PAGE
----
Mike Pompeo set to issue Huawei warning on UK visit

Mike Pompeo Image copyright Reuters

US Secretary of State Mike Pompeo is expected to warn the UK about allowing Chinese firm Huawei access to critical infrastructure on a visit to London.

Mr Pompeo will hold talks with Theresa May and make a speech on foreign policy ahead of US President Donald Trump’s state visit next month.

The US is reported to be alarmed at Huawei’s possible involvement in building the UK’s 5G mobile network.

The UK government has insisted no final decision has been made.

The issue caused a major political row last week after defence secretary Gavin Williamson was sacked from cabinet after leaks of discussions from a National Security Council meeting.

The BBC’s diplomatic correspondent James Landale said Mr Pompeo was expected to warn about the risks of the UK forming a partnership with the Chinese firm.

He said the top diplomat would also warn that the US might be forced to reduce its presence in the UK if the Chinese firm had access to critical data.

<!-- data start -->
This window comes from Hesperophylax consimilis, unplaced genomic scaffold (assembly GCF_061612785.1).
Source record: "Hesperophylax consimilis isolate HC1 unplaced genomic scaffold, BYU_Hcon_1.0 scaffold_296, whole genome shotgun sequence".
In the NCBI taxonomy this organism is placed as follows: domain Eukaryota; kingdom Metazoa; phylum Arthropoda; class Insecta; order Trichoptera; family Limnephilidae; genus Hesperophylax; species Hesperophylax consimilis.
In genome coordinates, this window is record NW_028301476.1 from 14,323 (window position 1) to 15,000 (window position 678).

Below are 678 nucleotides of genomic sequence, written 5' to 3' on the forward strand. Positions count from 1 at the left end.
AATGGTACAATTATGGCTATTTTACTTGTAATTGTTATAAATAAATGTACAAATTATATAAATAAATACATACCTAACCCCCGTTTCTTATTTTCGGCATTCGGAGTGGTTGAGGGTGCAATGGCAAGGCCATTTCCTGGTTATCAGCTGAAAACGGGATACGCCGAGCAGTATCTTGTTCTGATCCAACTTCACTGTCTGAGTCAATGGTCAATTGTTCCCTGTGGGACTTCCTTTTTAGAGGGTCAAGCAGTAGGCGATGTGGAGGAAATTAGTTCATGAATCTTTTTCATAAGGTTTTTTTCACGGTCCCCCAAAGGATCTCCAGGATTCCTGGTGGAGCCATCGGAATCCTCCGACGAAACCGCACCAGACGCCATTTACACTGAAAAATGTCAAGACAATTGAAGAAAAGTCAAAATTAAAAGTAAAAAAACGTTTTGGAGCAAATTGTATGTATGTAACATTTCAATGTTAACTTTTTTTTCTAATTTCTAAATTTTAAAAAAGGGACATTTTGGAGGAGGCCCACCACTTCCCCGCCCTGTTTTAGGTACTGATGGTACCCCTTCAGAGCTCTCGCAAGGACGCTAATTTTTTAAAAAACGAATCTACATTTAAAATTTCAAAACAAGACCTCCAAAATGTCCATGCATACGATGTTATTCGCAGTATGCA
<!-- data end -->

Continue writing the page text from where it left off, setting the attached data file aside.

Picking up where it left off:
The US, which is the UK’s leading intelligence partner, has said it will not give Huawei, which its critics say is an arm of the Chinese Communist Party, any 5G contracts, amid concerns it could be used to spy on the US.

Press reports suggesting the UK had agreed to allow the Chinese firm to participate in non-core elements of the 5G program program led to Mr Williamson’s dismissal – although he has insisted that he was not the source of the leaks.

On his one-day visit, Mr Pompeo will also have a working lunch with Foreign Secretary Jeremy Hunt and take part in a roundtable discussion on religious freedom chaired by the Archbishop of Canterbury.

James Landale said British and US policy towards Iran would also be discussed after Tehran announced it was pulling out of key commitments under the 2015 international nuclear deal.

Last year, President Trump withdrew the US from the multinational accord designed to curb Iran’s nuclear ambitions.

The UK, France, China, Germany and Russia remain signed up to it.

Source: bbc.co.uk

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